Xiang Zhang, a professor of chemistry at the University of Louisville (Kentucky, USA), agrees with Dong. "Regnier's contribution
to separation science is not only his development of chromatography systems for protein and small molecule separations, but
also the application of these technologies to solve real-life problems," Zhang said.
Ira Krull, a professor emeritus of Northeastern University, points to the specifics of many of Regnier's contributions, such
as the development of new stationary phases or instrumentation for HPLC separation of biopolymers, immobilized enzyme reactors,
chip-based HPLC separations, and biopharmaceutical characterization. "Regnier has made countless contributions in separations,
mostly in new and novel stationary phases, and instrumentation such as the Bio-Cad systems from PerSeptive Biosystems and
other small firms that Regnier started." Krull is referring to one of the five companies related to separations and analytical
chemistry that Regnier co-founded: Bioseparations, PerSeptive Biosystems, BG Medicine, Quadraspec, and Perfinity Biosciences.
Andrew Alpert, the president of PolyLC, Inc., and a former graduate student of Regnier's, also feels strongly about Regnier's
work on the commercial side of analytical science. "Regnier ensured that his inventions became commercial products so that
scientists everywhere would have ready access to them, and sometimes he started the companies needed to implement this," said
Alpert. "That example particularly inspired me."
Alpert also points to Regnier's work adapting every mode of chromatography used for life-science separations from low-pressure
media to HPLC media, adding that Regnier systematically worked out the requirements for a successful or optimal material in
such applications. "In some cases, there was no precedent for this," Alpert said. "This set the agenda for everyone who has
followed in that field."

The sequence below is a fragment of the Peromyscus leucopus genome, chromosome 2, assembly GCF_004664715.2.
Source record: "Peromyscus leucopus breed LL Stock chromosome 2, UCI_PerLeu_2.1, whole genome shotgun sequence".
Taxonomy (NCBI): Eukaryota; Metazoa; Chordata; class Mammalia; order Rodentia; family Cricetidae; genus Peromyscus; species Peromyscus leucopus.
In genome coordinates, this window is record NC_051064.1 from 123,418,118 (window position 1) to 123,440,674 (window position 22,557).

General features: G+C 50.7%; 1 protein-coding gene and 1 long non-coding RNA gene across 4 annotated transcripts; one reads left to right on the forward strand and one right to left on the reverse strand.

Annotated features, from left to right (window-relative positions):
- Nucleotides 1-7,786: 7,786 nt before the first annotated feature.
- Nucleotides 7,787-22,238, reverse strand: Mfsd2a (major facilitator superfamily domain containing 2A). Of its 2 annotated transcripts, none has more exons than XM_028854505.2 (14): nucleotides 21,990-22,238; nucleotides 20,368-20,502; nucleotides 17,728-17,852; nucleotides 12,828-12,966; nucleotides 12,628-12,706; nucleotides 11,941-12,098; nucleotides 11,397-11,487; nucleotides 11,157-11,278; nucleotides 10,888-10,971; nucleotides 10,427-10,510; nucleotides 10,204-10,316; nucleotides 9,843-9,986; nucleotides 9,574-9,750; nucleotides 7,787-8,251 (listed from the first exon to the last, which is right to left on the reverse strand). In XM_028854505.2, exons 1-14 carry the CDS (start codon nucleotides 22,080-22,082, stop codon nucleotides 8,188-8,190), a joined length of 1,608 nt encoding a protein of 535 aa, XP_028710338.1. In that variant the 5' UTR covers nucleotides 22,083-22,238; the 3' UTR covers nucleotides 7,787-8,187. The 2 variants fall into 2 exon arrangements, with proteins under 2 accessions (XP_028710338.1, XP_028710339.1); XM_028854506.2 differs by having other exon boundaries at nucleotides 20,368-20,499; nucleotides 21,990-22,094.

Academic Contributions: Regnier was not only interested in developing products, however. He also focused on the development of his students. As an
educator for more than 40 years, Regnier mentored more than 80 graduate students and more than 30 postdoctoral researchers.
Edward Pfannkoch, the director of technology development in North America for Gerstel Inc., and a former graduate student
of Regnier's, emphasizes the importance of this aspect of Regnier's career. "It is easy to cite Regnier's many contributions
such as his fundamental work on coating wide-pore silica for HPLC packings for biological separations," he said. "However,
I feel one of his biggest contributions is the training, guidance, and example he set for a whole generation of students that
are now working in areas related to separation science."
Deena Krestel-Rickert, the owner of Pettec, LLC, and a previous graduate student of Regnier's, agrees with Pfannkoch. She
explained that Regnier is an innovative thinker, a great speaker, very well-liked and respected, and extremely willing to
help people both in their career and personal lives. "I was extremely fortunate to have been his student," Krestel-Rickert
said. Schlabach also noted Regnier's willingness to help his students during both their academic and professional careers.
"Regnier helped me on more than one occasion secure a position with a company," he said.
Work in Regnier's laboratory was both challenging and exciting for many of his students. Alpert came up with a great analogy:
"Working with Regnier was like panning for gold. His numerous ideas and concepts were like a rushing river. It was the job
of his graduate students and postdocs to reach in and grab the gold nuggets as the flow carried them by — that is, to figure
out which ideas were both practical and worthwhile to implement, then work out a way to do so."
Zhang added that Regnier had a broad vision of science and was always excited and full of passion about his research. "Everyone
who worked with Regnier knew that he was always the right person to talk with about research and the source to get encouragement."
Table 1: Winners of the LCGC Awards.